Children learn very easily. Through play and interactivity, it is easy to introduce new things to them. By the time they start spending time in places that speak the second language that they are currently learning, just being there stirs their imagination and even if it seems like they are a bit lost they look for the ways of how to form new bonds. They may talk in funny and mixed-up ways at first. But eventually they figure out how to find a line of intersection and then relaxation comes along.
Sometimes, bilingual parents try to postpone the process of learning a new language for the child. They get tired and frustrated after always trying to switch up between languages, also fearing that the child might experience the same frustration or never learn the differences between the languages. But as said before, babies and children are sponges when it comes to learning. Not everyone around you will be speaking the same two languages. Your child will learn the difference by trial and error while trying to communicate with others. Since a supervisor, either you or a caretaker, will be around at all times, the risk of not getting their needs met is not there.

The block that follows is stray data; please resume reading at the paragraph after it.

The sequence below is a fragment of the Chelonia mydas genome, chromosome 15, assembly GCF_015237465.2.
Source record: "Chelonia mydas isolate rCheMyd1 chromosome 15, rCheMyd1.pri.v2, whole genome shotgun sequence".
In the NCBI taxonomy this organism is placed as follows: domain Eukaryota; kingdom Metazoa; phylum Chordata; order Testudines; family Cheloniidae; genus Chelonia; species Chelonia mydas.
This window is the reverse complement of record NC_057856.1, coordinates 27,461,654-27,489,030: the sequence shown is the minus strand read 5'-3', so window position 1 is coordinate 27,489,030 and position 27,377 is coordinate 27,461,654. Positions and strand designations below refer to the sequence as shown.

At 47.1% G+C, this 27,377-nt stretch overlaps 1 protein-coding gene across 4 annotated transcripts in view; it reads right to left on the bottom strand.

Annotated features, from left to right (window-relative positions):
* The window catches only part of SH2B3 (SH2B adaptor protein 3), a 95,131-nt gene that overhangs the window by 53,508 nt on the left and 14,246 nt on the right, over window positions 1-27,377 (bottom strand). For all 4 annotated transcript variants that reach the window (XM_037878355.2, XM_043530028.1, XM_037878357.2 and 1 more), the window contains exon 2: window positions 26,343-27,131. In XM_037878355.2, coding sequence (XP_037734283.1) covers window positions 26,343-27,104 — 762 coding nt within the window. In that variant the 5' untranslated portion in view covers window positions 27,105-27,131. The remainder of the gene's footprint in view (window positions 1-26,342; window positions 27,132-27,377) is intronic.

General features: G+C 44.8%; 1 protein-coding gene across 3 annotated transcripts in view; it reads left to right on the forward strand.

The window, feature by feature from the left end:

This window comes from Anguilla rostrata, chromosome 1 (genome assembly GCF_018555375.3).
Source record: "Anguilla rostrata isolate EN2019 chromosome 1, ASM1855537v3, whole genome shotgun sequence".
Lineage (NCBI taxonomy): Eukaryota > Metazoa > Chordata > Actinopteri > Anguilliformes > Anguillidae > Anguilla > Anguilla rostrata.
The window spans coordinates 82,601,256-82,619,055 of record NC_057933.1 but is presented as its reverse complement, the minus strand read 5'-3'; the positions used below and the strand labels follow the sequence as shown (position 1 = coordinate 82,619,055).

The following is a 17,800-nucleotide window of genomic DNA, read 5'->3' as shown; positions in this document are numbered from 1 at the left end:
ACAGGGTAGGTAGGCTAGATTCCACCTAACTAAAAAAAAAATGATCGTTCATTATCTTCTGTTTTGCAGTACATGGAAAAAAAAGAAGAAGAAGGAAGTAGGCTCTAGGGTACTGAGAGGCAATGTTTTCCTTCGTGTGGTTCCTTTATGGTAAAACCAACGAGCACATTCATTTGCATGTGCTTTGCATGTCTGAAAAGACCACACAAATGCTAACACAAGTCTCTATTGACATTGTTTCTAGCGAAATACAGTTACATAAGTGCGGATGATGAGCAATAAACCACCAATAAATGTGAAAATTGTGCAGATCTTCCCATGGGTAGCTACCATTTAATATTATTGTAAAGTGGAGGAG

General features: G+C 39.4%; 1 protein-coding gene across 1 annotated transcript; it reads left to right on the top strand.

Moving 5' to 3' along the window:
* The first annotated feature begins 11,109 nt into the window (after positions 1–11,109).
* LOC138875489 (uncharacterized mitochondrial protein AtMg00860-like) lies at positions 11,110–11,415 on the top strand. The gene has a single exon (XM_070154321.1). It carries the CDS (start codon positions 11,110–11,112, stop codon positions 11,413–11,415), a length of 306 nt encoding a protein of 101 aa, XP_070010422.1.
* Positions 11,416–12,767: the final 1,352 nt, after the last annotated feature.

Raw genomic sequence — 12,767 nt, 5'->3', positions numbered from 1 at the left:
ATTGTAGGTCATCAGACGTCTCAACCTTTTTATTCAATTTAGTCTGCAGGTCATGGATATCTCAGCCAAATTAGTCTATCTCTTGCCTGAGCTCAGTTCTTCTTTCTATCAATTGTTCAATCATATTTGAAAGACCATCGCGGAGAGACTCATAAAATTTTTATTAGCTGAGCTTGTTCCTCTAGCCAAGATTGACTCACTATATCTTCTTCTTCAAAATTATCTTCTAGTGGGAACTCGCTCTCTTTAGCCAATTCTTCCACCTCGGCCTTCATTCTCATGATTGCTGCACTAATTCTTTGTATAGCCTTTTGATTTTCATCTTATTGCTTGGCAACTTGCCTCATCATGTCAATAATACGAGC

Which One Is the Native Language for Bilingual Children?
No matter how good the parents are in both languages that they use to communicate with the child, there is no specific scale or a weighing machine that counts how many words were spoken during the day in one or the other language. So, with time, the child will adopt the language that comes closer to their personality as their native language. And maybe, at an older age, they will point out why they like to express themselves more in that language. This could also depend on the language and not only on the person. Since it’s generally known that some languages sound quite cold, a kid who has parents that regularly talk with them in one more language, can choose that second language to be for instance the language of the emotions, the language they will lean on when they are revolted or in some trouble. Yet, when we sound, we should also note how important its role in learning another language. If you want your baby to be bilingual starting from the womb we recommend music for pregnancy and songs in your target language.